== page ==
“Our focus has always been to attain the spot as one of the most progressive media suppliers in the out-of-home advertising space and gym advertising offers the opportunity to brand various elements within the gym space and create ownership,” explains Bruwer. “We have exclusive access to 21 Planet Fitness gyms across the country which equates to over 150 000 monthly gym goers.

We are growing the ad space outside of the washroom, for example, internal billboards in the common areas which have in fact been sold out by the same advertisers for the last 18 months.

It’s not only the traditional brands that utilise this advertising space. Ford, for example, created an exceptionally innovative campaign for its ‘Eco Boost’ campaign, while SlowMag achieved great success through activations by offering effervescent samples.”

Additional advertising properties include traditional A4 washroom frames, branded water cooler stations and treadmills, in-gym activations and the various sized internal billboards around the gym. Advertisers are offered multiple options to own the environment with specific gender targeting to a captive audience through innovative and cost effective communication including social media interaction.

Active research into the Planet Fitness market offers key insights. 76.6% of these gym members classify themselves as the ‘main shopper’ while 61% have confirmed that ‘advertising helps me choose what to buy’. 60% have children, 60% are married and six out of ten are permanently employed. 54% are early adopters and like to try new products. “Membership is slightly skewed towards women which probably explains the 51% that ‘enjoy shopping’,” jokes Bruwer.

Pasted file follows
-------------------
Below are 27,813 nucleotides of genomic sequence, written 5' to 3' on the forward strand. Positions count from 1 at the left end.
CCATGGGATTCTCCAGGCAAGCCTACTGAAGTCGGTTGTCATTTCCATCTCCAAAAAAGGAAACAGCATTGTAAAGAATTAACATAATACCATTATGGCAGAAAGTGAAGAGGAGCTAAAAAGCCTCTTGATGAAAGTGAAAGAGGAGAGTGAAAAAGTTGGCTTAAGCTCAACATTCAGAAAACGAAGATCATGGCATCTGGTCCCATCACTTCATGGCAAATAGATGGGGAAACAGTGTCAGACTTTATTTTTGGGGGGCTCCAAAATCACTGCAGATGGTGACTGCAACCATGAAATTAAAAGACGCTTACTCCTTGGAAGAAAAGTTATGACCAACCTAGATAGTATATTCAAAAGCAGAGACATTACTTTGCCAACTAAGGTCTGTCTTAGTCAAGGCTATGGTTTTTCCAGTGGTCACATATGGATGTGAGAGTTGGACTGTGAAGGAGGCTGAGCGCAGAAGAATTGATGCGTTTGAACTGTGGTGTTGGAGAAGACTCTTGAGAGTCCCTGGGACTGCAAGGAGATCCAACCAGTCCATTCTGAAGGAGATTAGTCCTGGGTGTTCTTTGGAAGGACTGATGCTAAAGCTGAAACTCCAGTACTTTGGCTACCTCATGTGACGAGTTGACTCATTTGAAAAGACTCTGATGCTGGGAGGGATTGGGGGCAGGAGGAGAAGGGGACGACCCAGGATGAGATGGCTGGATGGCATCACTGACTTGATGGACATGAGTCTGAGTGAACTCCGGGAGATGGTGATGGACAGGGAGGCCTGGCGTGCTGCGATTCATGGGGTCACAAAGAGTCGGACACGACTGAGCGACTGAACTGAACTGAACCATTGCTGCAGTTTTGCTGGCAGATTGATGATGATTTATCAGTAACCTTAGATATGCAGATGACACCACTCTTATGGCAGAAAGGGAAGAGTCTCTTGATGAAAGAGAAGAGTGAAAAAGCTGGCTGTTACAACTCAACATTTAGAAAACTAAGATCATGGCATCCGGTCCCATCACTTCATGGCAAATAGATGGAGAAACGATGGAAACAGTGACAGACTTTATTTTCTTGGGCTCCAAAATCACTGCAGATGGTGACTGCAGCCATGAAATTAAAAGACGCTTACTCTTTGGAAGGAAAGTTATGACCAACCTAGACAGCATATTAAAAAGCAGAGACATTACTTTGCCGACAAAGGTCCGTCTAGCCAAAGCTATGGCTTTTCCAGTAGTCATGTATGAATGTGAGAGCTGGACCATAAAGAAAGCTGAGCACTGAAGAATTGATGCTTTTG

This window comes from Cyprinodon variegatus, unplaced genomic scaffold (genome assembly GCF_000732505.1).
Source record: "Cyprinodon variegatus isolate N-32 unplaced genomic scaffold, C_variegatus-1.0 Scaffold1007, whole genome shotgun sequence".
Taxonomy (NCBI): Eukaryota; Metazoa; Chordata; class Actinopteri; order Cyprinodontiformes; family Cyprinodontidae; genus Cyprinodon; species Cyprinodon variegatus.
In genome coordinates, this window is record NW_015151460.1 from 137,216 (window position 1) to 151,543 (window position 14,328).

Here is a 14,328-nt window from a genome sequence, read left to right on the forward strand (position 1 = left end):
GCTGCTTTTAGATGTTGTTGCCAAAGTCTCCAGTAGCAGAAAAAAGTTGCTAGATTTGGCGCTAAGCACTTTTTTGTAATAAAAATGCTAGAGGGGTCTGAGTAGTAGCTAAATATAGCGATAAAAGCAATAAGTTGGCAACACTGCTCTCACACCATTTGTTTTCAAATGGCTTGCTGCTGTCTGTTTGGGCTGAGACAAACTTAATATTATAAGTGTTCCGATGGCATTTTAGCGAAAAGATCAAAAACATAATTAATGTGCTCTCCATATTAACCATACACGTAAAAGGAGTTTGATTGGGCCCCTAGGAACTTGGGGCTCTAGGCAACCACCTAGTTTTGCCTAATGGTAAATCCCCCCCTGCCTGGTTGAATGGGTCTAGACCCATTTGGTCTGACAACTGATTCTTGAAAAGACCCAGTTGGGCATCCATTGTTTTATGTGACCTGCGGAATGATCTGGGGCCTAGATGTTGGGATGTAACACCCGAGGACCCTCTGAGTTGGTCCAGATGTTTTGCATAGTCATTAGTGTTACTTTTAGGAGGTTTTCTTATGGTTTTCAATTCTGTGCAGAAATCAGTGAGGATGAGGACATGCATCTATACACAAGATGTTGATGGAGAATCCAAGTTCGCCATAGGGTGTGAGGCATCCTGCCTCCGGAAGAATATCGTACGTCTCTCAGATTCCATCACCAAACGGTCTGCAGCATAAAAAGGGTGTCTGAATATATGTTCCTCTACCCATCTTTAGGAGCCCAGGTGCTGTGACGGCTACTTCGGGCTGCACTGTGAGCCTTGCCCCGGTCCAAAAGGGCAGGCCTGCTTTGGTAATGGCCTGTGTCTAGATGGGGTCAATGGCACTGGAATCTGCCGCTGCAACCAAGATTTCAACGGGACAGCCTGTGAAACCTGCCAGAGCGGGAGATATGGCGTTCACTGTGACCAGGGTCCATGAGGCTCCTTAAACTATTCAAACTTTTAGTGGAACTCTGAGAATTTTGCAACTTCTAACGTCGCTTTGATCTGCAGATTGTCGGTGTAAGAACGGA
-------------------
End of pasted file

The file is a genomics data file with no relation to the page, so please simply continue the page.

“Shedding the kilos, growing muscles and getting fitter has become a daily routine for many South Africans. The numbers prove it. It’s time for more brands to become part of this almost billion dollar a year industry,” concludes Bruwer.

For more information on TLC offerings contact or visit

Experience an evening out for two at Emerald Resort & Casino

Money is tight so it’s not often that couples get an opportunity to experience a midweek date night anymore. Emerald Resort & Casino’s Vaal Night Out, is designed to give couples exactly that – time together – alone and cost effectively.

“We all know what it’s like in today’s world and economy, so we’ve put together this package to encourage ‘each-other’ time.” says Emerald Resort & Casino’s Marketing Executive, Tanuja Gangabishun. “Enjoy an evening out at Emerald Resort & Casino with great food, drinks and entertainment.”

Emerald Resort & Casino’s Vaal Night Out offers guests R500.00 worth of food, beverage and entertainment for R250.00. The purchased booklet includes vouchers to the following:

  • Meal for two at either Breeze or High Stakes Restaurant
  • A game of Ten Pin Bowling for two
  • Two drinks on the gaming floor
  • Slots FreePlay